Let me start by really thanking Paul [Griffiths, President of Police Superintendents’ Association] and the Police Superintendents’ Association for inviting me today.
This is my first speech to a policing audience and I have to say it’s a real honour to be here.
As your Home Secretary, I’m proud to say that my job is to help all of you to do your jobs.
And that hugely important job is of course to protect the public from the scourge of crime.
We’re all on the same side – we want to keep families, communities and our country safe.
We want a better deal for the police and a worse deal for criminals.
We want to cut crime and lawlessness.
To keep evil drug gangs and vicious stabbings off our streets.
To protect our country, our freedom and our way of life.
I could not be more proud to stand side by side with you, the best police service in the world.
A police service that you all know, better than I do actually, shows extraordinary bravery, day in and day out.
A police service that continues to inspire us all, through everything that you do.
So I want to open my own remarks by thanking you all for everything that you do and the challenges you confront on a daily basis.
And as your Home Secretary, I think it’s quite important, in light of Paul’s remarks earlier on, to start by saying that you have our support.
Now Paul asked me in his speech to point to a couple of factors to show that I care and value our police, and I certainly do that. I will elaborate on this much more through my remarks.
It’s important to show that the wounds of the past are brought to some closure and effectively that the police come first and from my perspective, you are my top priority.
And it’s more than that as well, because as your Home Secretary, I am your public champion. I am your public voice and advocate.
I am making it my mission to ensure the people that you serve get behind you.
And I don’t intend to stop until the whole country shares my pride in our incredible police.
Because we owe you that much, because it’s pretty self-evident that what you all do is far from easy.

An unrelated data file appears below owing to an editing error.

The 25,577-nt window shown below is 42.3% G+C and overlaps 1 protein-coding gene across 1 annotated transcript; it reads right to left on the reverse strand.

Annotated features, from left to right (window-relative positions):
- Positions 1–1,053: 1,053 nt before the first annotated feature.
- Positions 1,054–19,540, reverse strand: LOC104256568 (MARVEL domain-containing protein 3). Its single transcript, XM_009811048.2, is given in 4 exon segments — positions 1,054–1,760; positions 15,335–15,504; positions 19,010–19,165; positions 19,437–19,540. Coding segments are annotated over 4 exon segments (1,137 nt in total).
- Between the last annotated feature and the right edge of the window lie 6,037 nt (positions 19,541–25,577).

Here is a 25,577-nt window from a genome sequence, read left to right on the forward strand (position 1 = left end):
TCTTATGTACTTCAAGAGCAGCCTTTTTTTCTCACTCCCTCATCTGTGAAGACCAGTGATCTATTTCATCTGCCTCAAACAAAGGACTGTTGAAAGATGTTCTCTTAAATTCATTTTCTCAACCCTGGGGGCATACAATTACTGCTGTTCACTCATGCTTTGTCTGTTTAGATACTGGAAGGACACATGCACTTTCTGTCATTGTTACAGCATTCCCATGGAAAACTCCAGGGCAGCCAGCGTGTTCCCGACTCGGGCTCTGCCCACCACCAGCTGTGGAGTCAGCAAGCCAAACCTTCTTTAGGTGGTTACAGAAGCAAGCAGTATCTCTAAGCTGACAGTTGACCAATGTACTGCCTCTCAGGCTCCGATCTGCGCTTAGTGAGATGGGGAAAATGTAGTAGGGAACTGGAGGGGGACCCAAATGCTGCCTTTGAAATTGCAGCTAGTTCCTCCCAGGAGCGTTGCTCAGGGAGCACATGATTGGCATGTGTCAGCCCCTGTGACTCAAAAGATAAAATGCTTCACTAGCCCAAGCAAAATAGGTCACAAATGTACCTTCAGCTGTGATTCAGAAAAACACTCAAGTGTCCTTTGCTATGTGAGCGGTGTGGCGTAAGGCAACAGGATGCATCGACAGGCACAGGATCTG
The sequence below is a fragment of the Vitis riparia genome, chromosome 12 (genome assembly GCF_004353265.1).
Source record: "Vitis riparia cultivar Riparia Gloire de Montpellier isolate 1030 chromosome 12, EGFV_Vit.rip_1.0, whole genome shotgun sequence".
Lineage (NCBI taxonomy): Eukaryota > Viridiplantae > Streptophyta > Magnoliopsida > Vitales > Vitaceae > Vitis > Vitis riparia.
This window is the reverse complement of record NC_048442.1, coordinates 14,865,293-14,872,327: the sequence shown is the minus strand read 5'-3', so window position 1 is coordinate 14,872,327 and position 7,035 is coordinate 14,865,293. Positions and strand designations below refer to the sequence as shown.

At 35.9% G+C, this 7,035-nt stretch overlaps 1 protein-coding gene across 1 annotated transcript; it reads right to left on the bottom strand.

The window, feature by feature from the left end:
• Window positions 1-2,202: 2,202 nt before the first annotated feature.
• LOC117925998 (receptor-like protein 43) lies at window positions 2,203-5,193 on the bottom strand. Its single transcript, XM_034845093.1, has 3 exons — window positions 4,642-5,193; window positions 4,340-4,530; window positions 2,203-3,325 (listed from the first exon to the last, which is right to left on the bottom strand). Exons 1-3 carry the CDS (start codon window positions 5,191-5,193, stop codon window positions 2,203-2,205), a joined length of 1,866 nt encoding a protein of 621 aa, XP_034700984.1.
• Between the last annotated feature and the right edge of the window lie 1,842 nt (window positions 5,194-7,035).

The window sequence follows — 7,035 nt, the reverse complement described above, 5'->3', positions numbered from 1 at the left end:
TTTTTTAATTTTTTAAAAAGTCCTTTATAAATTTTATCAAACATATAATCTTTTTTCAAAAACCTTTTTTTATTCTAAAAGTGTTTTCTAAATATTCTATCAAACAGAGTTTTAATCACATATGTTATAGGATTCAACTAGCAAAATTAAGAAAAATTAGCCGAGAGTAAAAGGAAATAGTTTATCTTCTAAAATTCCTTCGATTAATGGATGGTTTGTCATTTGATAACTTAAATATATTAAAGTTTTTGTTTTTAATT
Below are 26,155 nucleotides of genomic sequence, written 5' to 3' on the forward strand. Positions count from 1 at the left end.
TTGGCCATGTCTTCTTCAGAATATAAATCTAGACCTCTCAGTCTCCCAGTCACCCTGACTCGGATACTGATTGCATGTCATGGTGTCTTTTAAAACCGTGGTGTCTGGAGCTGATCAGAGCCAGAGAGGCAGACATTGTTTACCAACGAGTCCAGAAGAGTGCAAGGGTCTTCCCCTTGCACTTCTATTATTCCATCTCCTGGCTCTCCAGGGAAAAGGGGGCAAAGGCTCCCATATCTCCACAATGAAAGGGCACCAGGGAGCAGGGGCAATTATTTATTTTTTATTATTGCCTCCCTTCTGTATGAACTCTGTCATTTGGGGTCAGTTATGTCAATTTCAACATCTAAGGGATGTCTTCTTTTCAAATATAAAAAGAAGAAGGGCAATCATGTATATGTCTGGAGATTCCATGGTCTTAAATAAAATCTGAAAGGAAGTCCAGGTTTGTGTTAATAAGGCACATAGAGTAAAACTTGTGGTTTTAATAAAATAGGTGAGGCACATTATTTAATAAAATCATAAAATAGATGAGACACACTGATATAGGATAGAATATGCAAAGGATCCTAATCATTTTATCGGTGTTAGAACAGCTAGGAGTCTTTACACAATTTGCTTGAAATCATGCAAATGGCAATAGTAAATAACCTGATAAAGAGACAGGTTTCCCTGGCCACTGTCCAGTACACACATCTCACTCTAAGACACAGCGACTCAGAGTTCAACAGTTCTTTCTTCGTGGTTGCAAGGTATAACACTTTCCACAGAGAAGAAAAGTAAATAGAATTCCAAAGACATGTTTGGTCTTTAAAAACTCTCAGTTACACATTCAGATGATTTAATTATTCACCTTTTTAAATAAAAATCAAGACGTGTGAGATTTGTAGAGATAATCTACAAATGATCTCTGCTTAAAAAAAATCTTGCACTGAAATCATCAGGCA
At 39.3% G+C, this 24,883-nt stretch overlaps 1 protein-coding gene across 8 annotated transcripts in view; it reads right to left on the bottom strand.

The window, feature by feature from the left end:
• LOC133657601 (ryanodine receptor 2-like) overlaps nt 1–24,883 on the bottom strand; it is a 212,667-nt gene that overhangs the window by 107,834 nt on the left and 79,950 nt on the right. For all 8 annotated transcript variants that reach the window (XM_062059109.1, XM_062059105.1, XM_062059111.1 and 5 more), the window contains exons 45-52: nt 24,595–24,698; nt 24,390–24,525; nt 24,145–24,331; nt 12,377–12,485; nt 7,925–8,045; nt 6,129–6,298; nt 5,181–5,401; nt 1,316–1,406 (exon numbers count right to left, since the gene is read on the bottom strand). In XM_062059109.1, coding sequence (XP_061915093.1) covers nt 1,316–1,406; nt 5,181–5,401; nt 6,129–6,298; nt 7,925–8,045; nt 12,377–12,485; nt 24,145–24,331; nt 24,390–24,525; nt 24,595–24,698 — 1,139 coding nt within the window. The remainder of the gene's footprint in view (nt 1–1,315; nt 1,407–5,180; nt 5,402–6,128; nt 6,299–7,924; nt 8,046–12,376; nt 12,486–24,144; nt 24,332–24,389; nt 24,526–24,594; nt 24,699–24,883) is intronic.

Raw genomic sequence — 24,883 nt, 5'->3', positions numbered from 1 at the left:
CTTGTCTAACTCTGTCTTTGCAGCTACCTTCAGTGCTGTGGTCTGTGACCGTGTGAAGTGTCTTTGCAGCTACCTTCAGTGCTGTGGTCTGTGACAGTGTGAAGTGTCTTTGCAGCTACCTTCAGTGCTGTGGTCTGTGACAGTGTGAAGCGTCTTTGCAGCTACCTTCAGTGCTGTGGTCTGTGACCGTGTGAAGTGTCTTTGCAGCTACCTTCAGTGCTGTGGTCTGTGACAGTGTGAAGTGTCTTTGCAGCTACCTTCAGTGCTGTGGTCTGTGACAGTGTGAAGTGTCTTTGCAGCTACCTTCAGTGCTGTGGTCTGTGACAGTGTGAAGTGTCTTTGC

And we’ve seen that of late with the senseless, brutal and mindless killing of PC Andrew Harper that demonstrated that beyond doubt.
His life cruelly snatched away just weeks after his wedding as he responded to a call for help.
He was struck down for simply doing his job.
A hero, sacrificing himself to help others.
Putting his life on the line and paying the ultimate price.
I commend his bravery and send my love and condolences to his family.
No parent should ever have to bury a child, no bride should ever have to spend what would have been her honeymoon mourning the husband she planned to share her life with.
No family should ever have to watch and wave a loved one off to work, worrying if they will ever come home.
But of course, in the policing world, this is the norm.
This happens far too much.
In the last year alone, there were over 30,000 assaults on police officers in England and Wales – up 18%.
As many as one in four serving officers were attacked.
And, as crime becomes more violent, the assaults are increasingly brutal – with a 27% rise in the number of officers injured.
Many of you will have been hurt.
Many of you will have seen friends and colleagues beaten and abused – all in the line of duty.
It takes extraordinary courage to keep running to the front line to face that threat, day in day out.
But, for you, your sense of duty comes first.
You refuse to be cowed, and I refuse to leave you exposed.
We simply must do more to help those on the frontline, and the friends and family behind you.
The time has come to empower you with the support and protection you so desperately deserve. Lives are on the line here.
Your experience and expertise is vital to informing me what is needed on the ground and what will also make a difference.
I want to hear from you.
So far, I have had the privilege of meeting with the most incredible, inspiring, highly motivated, dedicated and energic police officers.
Their professionalism in adversity is quite remarkable.
It has also been truly moving and humbling to meet so many of them.
At Thames Valley Police I saw the devastating impact of the loss of a colleague – and the professionalism of the officers who despite their own grief, continued in their pursuit for justice.
Across the country, I have been struck by the dedication and sheer sense of duty of every officer I have met.
Good people with enormous pride in serving their communities, who want to strike back against wrong-doing and see justice served.